Using repo2docker

The core functionality of repo2docker is to fetch a repo (e.g., from GitHub or other locations) and build a container image based on the specifications found in the repo. Optionally, it can launch a local Jupyter Notebook which you can use to explore it.

This section describes the general ways in which you can use repo2docker, including:

See the Frequently Asked Questions for additional information.

Preparing your repository

repo2docker looks for configuration files in the repository being built to determine how to build it. It is philosophically similar to Heroku Build Packs.

Locating and composing configuration files

repo2docker will look for configuration files located in two places:

  • A folder called binder in the root of the repository.
  • The root of the repository. (If a folder called binder exists in the root of the repository, configuration files outside of that folder will be ignored.)


In general, repo2docker uses configuration files that are already part of various data science workflows (e.g., requirements.txt), rather than creating new custom configuration files.

repo2docker configuration files are all composable - you can use any number of them in the same repository.

There are a few notable rules for composition precedence and build priority:

  • Dockerfile: If a Dockerfile is present in a repository, it will take precedence over all other configuration files (which will be ignored).

  • environment.yml with requirements.txt: If both of these files are present, then environment.yml will be used to build the image, not requirements.txt. If you wish to pip install packages using an environment.yml file, you should do so with the pip: key as described in the conda documentation.


    For a list of repositories demonstrating various configurations, see Sample build repositories.

Supported configuration files

Below is a list of supported configuration files (roughly in the order of build priority).


This will be treated as a regular Dockerfile and a regular Docker build will be performed. The presence of a Dockerfile takes priority over and ignores all other build behavior specified in other configuration files.

In the majority of cases, providing your own Dockerfile is not necessary as the base images provide core functionality, compact image sizes, and efficient builds. We recommend trying the other configuration files before deciding to use your own Dockerfile.

See the Binder Documentation for best-practices with Dockerfiles.


This is a conda environment specification, that lets you install packages with conda.

Example Contents
  - conda-forge
  - defaults
  - matplotlib
  - pip:
    - sphinx-gallery


This specifies a list of Python packages that should be installed in a virtualenv (or conda environment).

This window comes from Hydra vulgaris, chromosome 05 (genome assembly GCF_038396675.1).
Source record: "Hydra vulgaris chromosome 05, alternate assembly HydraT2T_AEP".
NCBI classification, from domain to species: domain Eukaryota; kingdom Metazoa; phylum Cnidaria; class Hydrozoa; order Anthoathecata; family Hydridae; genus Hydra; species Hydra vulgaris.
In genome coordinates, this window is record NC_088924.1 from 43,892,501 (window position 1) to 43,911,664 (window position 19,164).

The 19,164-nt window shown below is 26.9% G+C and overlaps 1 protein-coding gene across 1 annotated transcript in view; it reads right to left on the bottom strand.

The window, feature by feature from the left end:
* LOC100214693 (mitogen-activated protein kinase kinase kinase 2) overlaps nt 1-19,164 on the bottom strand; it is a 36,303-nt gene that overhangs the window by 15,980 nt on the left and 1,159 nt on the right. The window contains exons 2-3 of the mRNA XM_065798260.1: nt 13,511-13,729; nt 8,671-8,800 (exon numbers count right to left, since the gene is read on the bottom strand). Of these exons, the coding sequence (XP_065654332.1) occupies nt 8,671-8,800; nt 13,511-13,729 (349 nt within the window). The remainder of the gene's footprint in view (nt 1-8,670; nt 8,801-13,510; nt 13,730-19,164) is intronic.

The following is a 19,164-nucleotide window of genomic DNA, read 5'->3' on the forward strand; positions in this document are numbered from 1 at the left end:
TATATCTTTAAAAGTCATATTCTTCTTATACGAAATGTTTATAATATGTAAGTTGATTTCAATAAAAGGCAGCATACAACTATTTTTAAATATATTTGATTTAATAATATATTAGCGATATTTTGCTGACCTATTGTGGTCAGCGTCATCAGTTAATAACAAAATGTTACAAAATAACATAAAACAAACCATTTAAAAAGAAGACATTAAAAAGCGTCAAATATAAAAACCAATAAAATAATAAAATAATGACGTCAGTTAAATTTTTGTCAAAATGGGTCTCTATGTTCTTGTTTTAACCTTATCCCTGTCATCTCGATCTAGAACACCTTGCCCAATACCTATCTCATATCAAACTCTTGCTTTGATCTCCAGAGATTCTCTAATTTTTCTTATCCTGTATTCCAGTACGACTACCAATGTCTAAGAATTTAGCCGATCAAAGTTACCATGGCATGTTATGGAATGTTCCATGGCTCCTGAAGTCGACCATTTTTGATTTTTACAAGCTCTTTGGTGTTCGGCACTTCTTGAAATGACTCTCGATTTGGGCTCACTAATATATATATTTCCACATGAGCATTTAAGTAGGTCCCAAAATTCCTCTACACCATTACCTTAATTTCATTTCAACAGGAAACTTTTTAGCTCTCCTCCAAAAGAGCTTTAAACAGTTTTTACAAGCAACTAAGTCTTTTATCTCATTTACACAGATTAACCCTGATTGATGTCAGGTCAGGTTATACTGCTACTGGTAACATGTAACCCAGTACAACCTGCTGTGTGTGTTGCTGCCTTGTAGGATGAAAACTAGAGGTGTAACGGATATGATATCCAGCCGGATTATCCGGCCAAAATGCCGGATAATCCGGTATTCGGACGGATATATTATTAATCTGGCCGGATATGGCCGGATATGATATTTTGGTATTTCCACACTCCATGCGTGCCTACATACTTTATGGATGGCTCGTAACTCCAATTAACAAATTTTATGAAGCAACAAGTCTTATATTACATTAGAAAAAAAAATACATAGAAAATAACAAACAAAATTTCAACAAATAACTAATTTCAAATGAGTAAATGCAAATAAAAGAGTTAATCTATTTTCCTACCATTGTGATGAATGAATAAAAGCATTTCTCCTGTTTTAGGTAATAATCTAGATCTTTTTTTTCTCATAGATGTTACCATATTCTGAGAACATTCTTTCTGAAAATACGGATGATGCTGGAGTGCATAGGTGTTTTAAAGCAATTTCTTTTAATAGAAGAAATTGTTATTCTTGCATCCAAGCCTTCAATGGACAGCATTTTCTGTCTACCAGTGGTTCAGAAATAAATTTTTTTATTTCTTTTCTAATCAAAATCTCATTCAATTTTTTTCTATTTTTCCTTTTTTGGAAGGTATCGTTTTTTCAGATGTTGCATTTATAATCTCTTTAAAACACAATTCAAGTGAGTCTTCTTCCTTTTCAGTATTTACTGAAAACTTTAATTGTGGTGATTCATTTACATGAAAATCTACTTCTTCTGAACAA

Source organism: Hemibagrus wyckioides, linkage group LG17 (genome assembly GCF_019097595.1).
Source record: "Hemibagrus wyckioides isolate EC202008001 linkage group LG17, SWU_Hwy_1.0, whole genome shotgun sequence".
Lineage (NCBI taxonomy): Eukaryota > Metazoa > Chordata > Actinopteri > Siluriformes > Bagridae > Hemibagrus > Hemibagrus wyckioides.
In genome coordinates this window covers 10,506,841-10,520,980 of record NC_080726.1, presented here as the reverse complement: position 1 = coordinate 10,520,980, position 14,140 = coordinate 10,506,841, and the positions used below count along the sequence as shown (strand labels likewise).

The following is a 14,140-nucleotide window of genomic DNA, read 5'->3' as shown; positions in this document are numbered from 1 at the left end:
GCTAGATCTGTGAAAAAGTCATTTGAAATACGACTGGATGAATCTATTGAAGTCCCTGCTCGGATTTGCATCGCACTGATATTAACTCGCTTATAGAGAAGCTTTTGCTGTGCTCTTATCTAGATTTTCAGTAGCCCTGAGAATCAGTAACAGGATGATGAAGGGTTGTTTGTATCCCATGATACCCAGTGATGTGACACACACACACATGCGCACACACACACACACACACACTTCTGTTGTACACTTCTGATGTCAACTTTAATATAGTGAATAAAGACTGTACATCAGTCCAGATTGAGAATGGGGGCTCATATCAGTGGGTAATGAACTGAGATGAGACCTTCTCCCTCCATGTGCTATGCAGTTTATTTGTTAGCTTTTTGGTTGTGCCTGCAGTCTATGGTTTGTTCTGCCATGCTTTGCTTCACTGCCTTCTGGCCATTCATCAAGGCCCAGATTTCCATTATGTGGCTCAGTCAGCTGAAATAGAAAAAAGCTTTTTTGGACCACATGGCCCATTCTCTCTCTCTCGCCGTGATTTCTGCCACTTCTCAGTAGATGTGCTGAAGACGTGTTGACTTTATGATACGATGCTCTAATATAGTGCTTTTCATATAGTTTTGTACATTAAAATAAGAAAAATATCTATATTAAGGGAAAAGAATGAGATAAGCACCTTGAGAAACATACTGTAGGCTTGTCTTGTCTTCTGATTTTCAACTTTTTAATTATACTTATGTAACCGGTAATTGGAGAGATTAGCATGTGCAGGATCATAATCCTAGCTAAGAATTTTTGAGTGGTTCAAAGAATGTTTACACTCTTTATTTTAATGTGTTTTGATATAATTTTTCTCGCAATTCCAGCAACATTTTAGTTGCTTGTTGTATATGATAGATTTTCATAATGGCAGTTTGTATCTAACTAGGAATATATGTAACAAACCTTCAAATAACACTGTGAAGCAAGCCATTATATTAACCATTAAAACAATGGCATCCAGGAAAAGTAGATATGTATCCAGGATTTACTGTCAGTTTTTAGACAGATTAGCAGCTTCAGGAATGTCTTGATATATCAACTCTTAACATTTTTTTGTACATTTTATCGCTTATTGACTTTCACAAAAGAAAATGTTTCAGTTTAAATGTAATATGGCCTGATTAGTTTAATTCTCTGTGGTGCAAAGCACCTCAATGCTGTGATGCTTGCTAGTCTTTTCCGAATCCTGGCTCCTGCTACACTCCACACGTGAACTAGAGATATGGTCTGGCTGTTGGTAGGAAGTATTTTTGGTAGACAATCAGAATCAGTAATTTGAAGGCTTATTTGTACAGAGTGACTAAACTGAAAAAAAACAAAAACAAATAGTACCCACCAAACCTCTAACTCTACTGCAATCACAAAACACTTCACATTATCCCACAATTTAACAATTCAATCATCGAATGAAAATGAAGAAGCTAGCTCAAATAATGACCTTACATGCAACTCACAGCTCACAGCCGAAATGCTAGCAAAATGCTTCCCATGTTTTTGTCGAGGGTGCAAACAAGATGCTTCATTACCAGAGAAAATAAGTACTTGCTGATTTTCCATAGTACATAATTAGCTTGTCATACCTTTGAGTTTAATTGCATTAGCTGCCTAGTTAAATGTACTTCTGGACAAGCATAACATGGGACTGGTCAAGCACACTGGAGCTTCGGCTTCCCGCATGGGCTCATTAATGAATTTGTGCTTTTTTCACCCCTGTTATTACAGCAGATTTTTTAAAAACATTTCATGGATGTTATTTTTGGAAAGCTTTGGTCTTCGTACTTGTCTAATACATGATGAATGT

Example Contents


This specifies a list of Julia packages.


Using a REQUIRE file also requires that the repository contain an environment.yml file.

Example Contents


A list of Debian packages that should be installed. The base image used is usually the latest released version of Ubuntu.

Example Contents


A script that can contain arbitrary commands to be run after the whole repository has been built. If you want this to be a shell script, make sure the first line is #!/bin/bash.

Example Contents
wget <url-to-dataset>


This file must be executable to be used with repo2docker. To do this, run the following:

chmod +x postBuild


This allows you to control the runtime of Python. To use Python 2, put the line python-2.7 in the file. A Python 2 kernel will be installed alongside Python 3.

Example Contents

Preparing a repo to build JupyterHub-ready images

It is possible to use repo2docker to build JupyterHub-ready Docker images. For this to work properly, the version of the jupyterhub package in your git repository must match the version in your JupyterHub deployment. For example, if your JupyterHub deployment runs jupyterhub==0.8, you should put the following in requirements.txt or environment.yml:


Running repo2docker locally

For information on installing repo2docker, see Installing repo2docker.


Docker must be running on your machine in order to build images with repo2docker.

The simplest invocation of repo2docker performs two steps:

  1. builds a Docker image from a git repo
  2. runs a Jupyter server within the image

This two step process enables you to build an image and run it so you can explore the repository’s contents.

The command used is:

jupyter-repo2docker <URL-or-path to repo>

where <URL-or-path to repo> provides a URL or path to the source repository.

For example, use the following to build an image and launch a Jupyter Notebook server:


When the example completes building (which may take a few minutes), a message will be output to your terminal:

Copy/paste this URL into your browser when you connect for the first time,
to login with a token:

If you copy/paste that URL into your browser you will see a Jupyter Notebook with the contents of the source repository which you have just built.

Using the --debug and --no-build parameters

If you want to debug and understand the details of the docker image being built, you can pass the debug parameter to the commandline:

jupyter-repo2docker --debug

This will print the generated Dockerfile, build it, and run it.

To see the generated Dockerfile without actually building it, pass --no-build to the commandline. This Dockerfile output is for debugging purposes of repo2docker only - it can not be used by docker directly.

jupyter-repo2docker --no-build --debug

Setting environment variables

If you want to define environment variables, you can pass the --env or -e parameter to the commandline:

jupyter-repo2docker -e VAR1=val1 -e VAR2=val2 ...

Accessing help from the command line

For a list of all the build configurations at your disposal, see the CLI help:

jupyter-repo2docker -h